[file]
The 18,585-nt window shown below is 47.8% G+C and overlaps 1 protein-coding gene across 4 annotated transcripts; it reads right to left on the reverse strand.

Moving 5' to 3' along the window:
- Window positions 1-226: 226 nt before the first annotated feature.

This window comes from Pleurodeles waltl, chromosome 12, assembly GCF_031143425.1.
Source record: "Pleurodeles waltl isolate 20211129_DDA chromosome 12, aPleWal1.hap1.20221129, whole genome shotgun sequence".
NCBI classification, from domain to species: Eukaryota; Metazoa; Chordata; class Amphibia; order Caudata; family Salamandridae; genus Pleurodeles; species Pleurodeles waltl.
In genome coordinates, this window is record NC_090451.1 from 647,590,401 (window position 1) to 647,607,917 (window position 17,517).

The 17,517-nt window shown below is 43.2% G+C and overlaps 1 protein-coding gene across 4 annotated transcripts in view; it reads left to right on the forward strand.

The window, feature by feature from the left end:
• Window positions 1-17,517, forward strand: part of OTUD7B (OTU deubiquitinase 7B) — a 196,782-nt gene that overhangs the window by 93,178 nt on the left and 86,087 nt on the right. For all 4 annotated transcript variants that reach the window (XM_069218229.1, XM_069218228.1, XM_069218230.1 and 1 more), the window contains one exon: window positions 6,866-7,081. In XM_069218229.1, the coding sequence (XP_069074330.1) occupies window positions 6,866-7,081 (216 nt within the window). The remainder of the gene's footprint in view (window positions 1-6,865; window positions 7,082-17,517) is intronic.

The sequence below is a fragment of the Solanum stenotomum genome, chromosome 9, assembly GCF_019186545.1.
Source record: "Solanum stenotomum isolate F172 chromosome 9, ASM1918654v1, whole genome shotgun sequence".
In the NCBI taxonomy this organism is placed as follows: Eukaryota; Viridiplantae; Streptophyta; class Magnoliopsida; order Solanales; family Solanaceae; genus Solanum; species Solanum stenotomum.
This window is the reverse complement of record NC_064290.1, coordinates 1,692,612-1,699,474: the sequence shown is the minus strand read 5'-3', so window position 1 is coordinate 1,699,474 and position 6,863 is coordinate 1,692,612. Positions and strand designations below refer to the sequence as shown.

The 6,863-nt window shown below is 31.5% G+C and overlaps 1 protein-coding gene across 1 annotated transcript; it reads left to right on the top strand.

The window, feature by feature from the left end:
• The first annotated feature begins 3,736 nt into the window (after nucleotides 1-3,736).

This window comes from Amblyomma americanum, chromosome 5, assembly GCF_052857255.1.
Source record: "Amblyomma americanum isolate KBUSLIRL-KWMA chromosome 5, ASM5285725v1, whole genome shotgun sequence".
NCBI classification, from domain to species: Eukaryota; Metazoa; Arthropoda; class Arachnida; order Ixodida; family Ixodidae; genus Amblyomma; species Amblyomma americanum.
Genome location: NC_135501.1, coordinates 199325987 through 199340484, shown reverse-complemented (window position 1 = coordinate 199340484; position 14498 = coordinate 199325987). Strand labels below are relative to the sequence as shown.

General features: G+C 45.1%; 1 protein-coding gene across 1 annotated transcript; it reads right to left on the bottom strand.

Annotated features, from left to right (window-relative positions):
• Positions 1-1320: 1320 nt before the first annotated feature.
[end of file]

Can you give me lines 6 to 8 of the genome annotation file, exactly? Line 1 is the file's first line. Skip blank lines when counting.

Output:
NCBI classification, from domain to species: Eukaryota; Metazoa; Chordata; class Amphibia; order Caudata; family Salamandridae; genus Pleurodeles; species Pleurodeles waltl.
In genome coordinates, this window is record NC_090451.1 from 647,590,401 (window position 1) to 647,607,917 (window position 17,517).

The 17,517-nt window shown below is 43.2% G+C and overlaps 1 protein-coding gene across 4 annotated transcripts in view; it reads left to right on the forward strand.